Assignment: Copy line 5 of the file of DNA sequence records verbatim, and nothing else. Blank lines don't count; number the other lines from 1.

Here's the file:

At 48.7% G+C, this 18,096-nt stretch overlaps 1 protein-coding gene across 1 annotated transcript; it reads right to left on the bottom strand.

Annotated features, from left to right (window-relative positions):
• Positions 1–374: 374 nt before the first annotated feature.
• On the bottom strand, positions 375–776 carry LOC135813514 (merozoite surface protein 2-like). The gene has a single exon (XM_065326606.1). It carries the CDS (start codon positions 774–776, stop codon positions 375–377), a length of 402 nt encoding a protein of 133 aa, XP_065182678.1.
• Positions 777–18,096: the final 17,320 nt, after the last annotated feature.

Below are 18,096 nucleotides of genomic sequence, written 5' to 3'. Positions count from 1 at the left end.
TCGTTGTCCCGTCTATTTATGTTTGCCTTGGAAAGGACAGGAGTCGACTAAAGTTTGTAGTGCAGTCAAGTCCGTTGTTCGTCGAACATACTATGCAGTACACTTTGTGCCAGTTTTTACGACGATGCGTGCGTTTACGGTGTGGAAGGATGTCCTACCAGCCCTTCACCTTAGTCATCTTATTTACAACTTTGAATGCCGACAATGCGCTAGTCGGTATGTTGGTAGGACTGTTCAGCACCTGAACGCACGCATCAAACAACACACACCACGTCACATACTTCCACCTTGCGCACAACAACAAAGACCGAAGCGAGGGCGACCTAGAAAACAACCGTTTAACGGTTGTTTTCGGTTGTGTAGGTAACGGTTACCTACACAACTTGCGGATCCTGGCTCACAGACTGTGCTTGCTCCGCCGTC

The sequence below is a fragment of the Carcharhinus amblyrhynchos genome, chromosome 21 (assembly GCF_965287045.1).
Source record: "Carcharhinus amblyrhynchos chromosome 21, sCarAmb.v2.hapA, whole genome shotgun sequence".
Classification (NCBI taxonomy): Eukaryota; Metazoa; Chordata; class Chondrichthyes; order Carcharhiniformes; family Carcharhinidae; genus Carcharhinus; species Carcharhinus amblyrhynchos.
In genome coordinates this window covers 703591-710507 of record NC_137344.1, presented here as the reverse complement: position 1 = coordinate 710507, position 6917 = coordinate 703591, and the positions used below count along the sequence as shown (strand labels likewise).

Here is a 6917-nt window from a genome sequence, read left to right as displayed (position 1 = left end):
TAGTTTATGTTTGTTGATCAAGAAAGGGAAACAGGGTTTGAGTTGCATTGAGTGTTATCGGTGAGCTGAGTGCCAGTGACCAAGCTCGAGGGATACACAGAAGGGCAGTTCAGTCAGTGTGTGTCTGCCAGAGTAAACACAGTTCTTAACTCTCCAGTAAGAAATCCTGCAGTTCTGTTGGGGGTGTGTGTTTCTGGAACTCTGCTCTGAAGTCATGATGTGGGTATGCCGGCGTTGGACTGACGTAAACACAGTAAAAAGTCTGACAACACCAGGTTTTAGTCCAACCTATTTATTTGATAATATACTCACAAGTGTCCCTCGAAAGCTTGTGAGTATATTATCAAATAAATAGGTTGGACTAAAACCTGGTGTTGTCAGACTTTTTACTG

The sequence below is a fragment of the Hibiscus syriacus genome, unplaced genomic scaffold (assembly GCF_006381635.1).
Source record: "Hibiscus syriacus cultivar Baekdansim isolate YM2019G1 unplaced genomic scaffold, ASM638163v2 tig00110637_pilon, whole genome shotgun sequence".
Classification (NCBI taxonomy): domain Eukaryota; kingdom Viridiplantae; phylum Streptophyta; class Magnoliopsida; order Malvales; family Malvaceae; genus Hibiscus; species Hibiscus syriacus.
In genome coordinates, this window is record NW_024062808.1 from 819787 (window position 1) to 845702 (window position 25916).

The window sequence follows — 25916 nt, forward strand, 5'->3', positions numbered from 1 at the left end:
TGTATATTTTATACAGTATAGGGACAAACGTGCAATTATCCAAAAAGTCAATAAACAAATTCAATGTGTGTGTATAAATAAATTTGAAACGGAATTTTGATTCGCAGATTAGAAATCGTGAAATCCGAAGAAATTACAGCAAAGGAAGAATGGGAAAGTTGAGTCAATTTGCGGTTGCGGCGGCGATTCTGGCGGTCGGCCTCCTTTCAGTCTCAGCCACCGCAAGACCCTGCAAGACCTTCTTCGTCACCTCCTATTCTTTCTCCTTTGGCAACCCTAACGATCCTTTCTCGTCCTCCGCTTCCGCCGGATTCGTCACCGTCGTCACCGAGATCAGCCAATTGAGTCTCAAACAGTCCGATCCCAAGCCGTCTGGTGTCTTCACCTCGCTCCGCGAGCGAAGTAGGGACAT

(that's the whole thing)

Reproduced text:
• Positions 777–18,096: the final 17,320 nt, after the last annotated feature.